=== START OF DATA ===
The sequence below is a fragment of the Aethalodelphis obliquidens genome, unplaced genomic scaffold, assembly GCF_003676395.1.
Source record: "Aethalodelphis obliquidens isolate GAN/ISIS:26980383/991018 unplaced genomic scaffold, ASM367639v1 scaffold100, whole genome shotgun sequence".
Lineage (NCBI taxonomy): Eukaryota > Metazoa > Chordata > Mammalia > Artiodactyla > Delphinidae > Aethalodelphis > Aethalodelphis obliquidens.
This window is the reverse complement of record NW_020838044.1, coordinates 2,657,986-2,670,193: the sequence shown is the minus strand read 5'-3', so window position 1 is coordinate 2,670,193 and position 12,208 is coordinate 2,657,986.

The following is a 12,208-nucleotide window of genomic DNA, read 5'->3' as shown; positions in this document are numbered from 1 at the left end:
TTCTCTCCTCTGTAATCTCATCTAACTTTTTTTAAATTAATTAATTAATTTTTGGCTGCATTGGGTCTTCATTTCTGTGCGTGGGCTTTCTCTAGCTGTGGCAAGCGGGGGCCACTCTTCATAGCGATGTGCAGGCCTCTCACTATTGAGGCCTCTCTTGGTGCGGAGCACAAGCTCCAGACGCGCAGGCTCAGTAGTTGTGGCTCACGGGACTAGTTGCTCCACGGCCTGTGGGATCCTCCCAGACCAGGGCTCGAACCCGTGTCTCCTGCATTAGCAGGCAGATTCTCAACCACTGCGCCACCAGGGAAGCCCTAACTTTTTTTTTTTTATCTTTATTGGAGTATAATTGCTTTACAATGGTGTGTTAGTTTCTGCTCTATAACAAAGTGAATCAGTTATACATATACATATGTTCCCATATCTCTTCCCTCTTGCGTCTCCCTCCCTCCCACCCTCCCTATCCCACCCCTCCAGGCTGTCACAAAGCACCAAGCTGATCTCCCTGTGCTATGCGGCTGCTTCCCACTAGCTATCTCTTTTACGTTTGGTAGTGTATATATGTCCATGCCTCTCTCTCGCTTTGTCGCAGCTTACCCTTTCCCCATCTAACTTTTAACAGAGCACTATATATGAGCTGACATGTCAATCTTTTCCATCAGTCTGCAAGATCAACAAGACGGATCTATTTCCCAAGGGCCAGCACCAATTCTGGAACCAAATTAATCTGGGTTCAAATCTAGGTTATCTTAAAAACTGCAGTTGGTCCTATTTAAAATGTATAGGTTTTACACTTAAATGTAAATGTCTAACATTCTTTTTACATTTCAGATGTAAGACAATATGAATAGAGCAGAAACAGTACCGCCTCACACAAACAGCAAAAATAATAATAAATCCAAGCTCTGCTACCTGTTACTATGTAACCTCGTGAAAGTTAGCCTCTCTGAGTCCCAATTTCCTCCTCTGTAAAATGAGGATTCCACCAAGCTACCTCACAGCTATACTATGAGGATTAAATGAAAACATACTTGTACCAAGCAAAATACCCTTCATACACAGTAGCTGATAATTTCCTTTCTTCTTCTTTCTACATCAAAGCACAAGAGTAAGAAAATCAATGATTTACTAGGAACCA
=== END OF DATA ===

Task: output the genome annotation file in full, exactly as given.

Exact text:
The sequence below is a fragment of the Aethalodelphis obliquidens genome, unplaced genomic scaffold, assembly GCF_003676395.1.
Source record: "Aethalodelphis obliquidens isolate GAN/ISIS:26980383/991018 unplaced genomic scaffold, ASM367639v1 scaffold100, whole genome shotgun sequence".
Lineage (NCBI taxonomy): Eukaryota > Metazoa > Chordata > Mammalia > Artiodactyla > Delphinidae > Aethalodelphis > Aethalodelphis obliquidens.
This window is the reverse complement of record NW_020838044.1, coordinates 2,657,986-2,670,193: the sequence shown is the minus strand read 5'-3', so window position 1 is coordinate 2,670,193 and position 12,208 is coordinate 2,657,986.

The following is a 12,208-nucleotide window of genomic DNA, read 5'->3' as shown; positions in this document are numbered from 1 at the left end:
TTCTCTCCTCTGTAATCTCATCTAACTTTTTTTAAATTAATTAATTAATTTTTGGCTGCATTGGGTCTTCATTTCTGTGCGTGGGCTTTCTCTAGCTGTGGCAAGCGGGGGCCACTCTTCATAGCGATGTGCAGGCCTCTCACTATTGAGGCCTCTCTTGGTGCGGAGCACAAGCTCCAGACGCGCAGGCTCAGTAGTTGTGGCTCACGGGACTAGTTGCTCCACGGCCTGTGGGATCCTCCCAGACCAGGGCTCGAACCCGTGTCTCCTGCATTAGCAGGCAGATTCTCAACCACTGCGCCACCAGGGAAGCCCTAACTTTTTTTTTTTTATCTTTATTGGAGTATAATTGCTTTACAATGGTGTGTTAGTTTCTGCTCTATAACAAAGTGAATCAGTTATACATATACATATGTTCCCATATCTCTTCCCTCTTGCGTCTCCCTCCCTCCCACCCTCCCTATCCCACCCCTCCAGGCTGTCACAAAGCACCAAGCTGATCTCCCTGTGCTATGCGGCTGCTTCCCACTAGCTATCTCTTTTACGTTTGGTAGTGTATATATGTCCATGCCTCTCTCTCGCTTTGTCGCAGCTTACCCTTTCCCCATCTAACTTTTAACAGAGCACTATATATGAGCTGACATGTCAATCTTTTCCATCAGTCTGCAAGATCAACAAGACGGATCTATTTCCCAAGGGCCAGCACCAATTCTGGAACCAAATTAATCTGGGTTCAAATCTAGGTTATCTTAAAAACTGCAGTTGGTCCTATTTAAAATGTATAGGTTTTACACTTAAATGTAAATGTCTAACATTCTTTTTACATTTCAGATGTAAGACAATATGAATAGAGCAGAAACAGTACCGCCTCACACAAACAGCAAAAATAATAATAAATCCAAGCTCTGCTACCTGTTACTATGTAACCTCGTGAAAGTTAGCCTCTCTGAGTCCCAATTTCCTCCTCTGTAAAATGAGGATTCCACCAAGCTACCTCACAGCTATACTATGAGGATTAAATGAAAACATACTTGTACCAAGCAAAATACCCTTCATACACAGTAGCTGATAATTTCCTTTCTTCTTCTTTCTACATCAAAGCACAAGAGTAAGAAAATCAATGATTTACTAGGAACCA